GUILTY PLEA WHERE DEFENDANT DOESN'T REMEMBER THE INCIDENT--NORGAARD
From MN Bench Book - Trial Procedures & Practices for Judges
A Norgaard Plea is where the defendant is incapable of admitting the facts that constitute the crime to which he is pleading guilty to because he was too intoxicated at the time of the event to remember the event. The factors to consider are the same as in an Alford Plea. Norgaard pleas typically occur when the defendant does not have sufficient memory, in most cases because of an alcoholic blackout, of the incident that resulted in the criminal charge(s).
Factors to consider in Norgaard Plea situations are:
- 1. IS THE PLEA INTELLIGENTLY, KNOWINGLY AND VOLUNTARILY MADE?
- The defendant should be asked on the record why he or she is desires to plead guilty. The defendant should also be questioned directly regarding whether he or she understands all the legal implications of the plea.
- 2. IS THE PLEA BASED ON THE TRIAL COURT'S ANALYSIS OF THE FACTUAL BASIS?
- The plea, like any other, still requires a sufficient factual basis; but that basis can be obtained from sources other than the defendant. The record should clearly reflect that the plea is voluntary and represents an intelligent choice of alternatives available to the defendant.
- 3. CAN THE COURT REASONABLY CONCLUDE THAT THE EVIDENCE PRESENTED (THROUGH POLICE REPORTS AND OR OTHER CHARGING DOCUMENTS) WOULD SUPPORT A JURY VERDICT OF GUILTY BEYOND A REASONABLE DOUBT?
- The judge should be especially careful to assure that an independent factual basis, in fact, exists, and that the defendant reasonably believes that the record establishes that the evidence against the defendant is sufficient to persuade the defendant and counsel that the defendant is guilty and would be convicted by a jury if the jury heard the stipulated to evidence.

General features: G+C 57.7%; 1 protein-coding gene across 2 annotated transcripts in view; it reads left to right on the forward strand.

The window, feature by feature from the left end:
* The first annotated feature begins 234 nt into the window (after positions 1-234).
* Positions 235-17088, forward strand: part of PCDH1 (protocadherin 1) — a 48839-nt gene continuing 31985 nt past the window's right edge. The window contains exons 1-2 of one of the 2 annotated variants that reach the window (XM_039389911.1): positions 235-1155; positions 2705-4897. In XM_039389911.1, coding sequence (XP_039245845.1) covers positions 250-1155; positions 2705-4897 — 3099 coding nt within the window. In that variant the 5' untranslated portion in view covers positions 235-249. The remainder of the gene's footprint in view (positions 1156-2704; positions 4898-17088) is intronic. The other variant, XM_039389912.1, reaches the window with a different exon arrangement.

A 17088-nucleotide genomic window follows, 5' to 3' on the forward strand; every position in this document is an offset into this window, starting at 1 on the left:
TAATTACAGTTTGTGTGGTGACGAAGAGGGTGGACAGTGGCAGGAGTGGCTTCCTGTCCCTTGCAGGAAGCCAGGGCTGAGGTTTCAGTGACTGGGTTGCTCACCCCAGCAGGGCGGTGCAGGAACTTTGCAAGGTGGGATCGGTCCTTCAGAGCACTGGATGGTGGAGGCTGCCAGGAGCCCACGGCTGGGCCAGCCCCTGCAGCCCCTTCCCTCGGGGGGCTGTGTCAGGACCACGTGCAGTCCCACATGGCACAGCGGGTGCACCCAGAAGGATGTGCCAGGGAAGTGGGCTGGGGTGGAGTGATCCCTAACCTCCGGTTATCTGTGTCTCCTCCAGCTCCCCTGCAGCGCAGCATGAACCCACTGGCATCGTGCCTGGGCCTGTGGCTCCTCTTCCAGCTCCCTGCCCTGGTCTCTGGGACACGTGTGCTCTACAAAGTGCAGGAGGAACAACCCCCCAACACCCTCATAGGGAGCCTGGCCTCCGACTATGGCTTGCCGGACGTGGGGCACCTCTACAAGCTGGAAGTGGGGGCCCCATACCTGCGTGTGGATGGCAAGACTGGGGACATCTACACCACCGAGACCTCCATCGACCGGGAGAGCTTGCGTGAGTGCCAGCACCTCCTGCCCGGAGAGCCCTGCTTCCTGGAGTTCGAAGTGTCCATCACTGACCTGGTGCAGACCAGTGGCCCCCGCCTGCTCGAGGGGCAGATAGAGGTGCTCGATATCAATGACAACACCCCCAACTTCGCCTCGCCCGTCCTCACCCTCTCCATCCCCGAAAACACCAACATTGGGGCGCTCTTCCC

QUESTIONS TO BE ASKED OF DEFENDANT FOR NORGAARD PLEA IN ADDITION TO WAIVER OF ALL TRIAL RIGHTS
- Have you read the police report?
- Do you have any recollection of the events referred to in it?
- Were you intoxicated at the time of the events referred to in the police report?
- Do you have any reason to doubt the accuracy of the statements in police report?
- Do you understand that if you went to trial before a judge or a jury:
- A. You would be presumed innocent
- B. The state would have to prove your guilt beyond a reasonable doubt,
- C. The jury's verdict would have to be unanimous, all members of the jury would have to agree that you are guilty,
- D. The state would produce testimony and other evidence that you;
- Did the following (include statements summarizing the evidence the state has)
- E. You could call witnesses to testify for you,
- F. You could testify if you wanted to,
- G. You have an absolutely right not to testify, If you did not testify, no one could comment on your not testifying
- Do you believe that if you went to trial you would be found guilty by the jury if the jury believed the state's witnesses testifying as I just stated and didn’t believe your witnesses and you if choose to testify?
- Are you pleading guilty to obtain the benefit of the plea bargain offered by the prosecutor?
Note is legally insufficient for the defendant to say he "he might be found guilty" or "he probably would be found guilty" The defendant must believe and state that he believes he would be found guilty.
- State ex rel Norgaard v. Tahash, 261 Minn. 106, 110 N.W.2d 867 (1961).